I ended last week with a bald statement that to stop fighting with my spouse, I must arrive at the conclusion that every fight is entirely my fault, and accordingly it is up to me to achieve a peaceful relationship.
So far I’ve offered some practical tips on how to end marital disputes. But advice is cheap, so let’s cut to the chase. As with everything in the Christian life, quitting fighting is not fundamentally a matter of doing anything but of having a realization.
Two monks had lived for many years in the desert. One day one was summoned to the city to meet with his bishop. While there, he happened to witness a noisy dispute between two people in the street.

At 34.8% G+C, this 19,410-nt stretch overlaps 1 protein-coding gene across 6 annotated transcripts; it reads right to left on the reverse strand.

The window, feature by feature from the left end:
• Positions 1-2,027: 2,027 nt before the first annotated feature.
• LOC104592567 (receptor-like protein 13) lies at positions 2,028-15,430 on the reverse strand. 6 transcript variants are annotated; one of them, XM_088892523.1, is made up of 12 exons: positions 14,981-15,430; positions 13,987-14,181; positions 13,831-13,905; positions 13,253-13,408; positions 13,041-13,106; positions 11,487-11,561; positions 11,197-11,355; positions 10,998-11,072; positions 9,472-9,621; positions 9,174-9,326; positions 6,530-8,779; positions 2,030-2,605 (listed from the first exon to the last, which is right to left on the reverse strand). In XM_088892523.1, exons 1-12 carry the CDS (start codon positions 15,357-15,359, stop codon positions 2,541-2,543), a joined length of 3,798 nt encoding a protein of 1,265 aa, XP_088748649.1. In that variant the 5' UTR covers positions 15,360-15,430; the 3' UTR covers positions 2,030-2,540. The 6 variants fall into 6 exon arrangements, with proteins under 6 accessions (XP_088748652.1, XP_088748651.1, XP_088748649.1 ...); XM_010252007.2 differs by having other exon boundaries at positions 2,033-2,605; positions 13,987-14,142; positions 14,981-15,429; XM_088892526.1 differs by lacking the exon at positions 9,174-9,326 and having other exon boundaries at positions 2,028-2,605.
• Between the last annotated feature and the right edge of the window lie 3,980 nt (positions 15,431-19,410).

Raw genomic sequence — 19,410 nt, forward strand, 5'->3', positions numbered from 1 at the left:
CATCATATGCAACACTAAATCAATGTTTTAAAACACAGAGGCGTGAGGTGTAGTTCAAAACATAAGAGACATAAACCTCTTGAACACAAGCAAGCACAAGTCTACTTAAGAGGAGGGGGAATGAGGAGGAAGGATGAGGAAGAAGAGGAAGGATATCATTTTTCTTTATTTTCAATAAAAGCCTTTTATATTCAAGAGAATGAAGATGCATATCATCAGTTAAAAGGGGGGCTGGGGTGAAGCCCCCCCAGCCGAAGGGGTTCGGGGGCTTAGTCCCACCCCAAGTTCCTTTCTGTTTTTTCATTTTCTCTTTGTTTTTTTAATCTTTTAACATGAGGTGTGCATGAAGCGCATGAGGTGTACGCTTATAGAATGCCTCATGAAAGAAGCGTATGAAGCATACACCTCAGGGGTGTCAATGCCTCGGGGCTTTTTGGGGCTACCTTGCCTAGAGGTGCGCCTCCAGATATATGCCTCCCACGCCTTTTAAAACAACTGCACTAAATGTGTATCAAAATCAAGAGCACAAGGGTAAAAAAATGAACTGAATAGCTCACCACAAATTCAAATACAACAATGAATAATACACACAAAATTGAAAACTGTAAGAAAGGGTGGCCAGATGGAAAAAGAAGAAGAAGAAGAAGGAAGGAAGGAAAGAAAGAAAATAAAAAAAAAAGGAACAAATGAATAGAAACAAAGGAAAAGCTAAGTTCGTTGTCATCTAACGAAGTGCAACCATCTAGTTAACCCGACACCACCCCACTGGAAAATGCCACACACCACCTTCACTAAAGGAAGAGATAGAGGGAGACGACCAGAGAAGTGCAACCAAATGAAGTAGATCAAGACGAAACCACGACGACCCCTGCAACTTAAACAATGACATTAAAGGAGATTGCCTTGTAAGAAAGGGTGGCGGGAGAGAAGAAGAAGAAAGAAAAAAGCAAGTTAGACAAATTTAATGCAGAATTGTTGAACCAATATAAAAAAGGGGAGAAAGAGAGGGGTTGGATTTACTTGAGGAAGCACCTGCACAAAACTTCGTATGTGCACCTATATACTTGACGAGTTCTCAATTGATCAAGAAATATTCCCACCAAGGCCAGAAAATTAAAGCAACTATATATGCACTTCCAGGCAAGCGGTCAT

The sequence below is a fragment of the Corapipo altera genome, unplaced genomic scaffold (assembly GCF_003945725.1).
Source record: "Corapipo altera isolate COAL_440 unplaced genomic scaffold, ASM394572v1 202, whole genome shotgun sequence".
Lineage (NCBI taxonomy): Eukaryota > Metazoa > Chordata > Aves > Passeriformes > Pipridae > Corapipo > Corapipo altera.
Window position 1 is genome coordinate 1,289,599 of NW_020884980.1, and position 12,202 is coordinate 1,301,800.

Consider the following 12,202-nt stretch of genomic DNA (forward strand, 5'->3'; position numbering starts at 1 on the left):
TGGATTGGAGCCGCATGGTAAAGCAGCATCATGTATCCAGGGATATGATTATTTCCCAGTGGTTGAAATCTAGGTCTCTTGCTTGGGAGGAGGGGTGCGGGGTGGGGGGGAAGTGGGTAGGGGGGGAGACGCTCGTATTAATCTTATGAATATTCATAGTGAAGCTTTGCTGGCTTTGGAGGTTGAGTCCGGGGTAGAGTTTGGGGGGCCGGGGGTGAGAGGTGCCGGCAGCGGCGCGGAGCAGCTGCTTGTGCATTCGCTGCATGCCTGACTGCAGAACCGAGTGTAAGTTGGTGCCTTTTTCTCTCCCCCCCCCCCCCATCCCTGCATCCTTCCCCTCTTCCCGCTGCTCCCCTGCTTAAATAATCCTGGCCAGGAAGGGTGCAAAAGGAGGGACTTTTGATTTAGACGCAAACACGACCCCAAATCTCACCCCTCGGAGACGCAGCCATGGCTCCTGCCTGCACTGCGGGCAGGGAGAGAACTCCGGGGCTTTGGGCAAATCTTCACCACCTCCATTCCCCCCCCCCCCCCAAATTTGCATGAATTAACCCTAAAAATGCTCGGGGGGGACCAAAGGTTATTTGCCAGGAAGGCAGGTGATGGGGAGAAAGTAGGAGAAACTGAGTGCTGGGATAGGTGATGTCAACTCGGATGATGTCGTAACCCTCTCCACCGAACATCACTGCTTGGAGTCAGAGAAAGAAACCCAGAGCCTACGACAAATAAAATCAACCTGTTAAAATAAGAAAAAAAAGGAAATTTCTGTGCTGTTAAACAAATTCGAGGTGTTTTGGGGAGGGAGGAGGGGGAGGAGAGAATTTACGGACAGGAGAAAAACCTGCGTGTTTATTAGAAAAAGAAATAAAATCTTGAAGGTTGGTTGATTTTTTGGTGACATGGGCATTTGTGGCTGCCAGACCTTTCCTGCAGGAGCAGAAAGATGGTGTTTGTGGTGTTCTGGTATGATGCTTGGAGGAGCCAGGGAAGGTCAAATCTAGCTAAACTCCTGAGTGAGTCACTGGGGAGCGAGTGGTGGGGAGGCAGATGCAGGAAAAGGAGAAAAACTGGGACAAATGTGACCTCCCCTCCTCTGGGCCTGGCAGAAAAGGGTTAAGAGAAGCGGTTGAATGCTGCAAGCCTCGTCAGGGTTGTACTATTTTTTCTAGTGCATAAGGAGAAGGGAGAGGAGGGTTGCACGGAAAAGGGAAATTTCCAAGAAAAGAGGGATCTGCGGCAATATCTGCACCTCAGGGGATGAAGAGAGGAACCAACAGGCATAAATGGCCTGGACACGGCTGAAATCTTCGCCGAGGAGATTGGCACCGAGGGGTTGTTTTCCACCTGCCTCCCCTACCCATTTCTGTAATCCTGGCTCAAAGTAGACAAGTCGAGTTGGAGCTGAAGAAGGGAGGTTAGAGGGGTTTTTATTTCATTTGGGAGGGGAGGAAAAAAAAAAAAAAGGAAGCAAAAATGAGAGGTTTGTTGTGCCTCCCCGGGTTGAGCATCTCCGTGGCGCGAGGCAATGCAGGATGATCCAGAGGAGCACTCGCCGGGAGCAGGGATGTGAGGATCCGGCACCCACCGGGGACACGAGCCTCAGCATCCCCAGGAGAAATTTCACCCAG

My book The Mystery of Marriage was published exactly thirty years ago. Since then I’ve written about marriage only once, to add a new chapter on “Oneness” to the twentieth anniversary edition. Now, for the thirtieth anniversary, some notes toward another new chapter. This is the first of a five-part series on renouncing marital strife.
Often excerpts from my book The Mystery of Marriage are read at weddings. Recently my friend Ron Reed was asked to do this, and for the occasion he organized my prose into lines of poetry. The result is quite nice: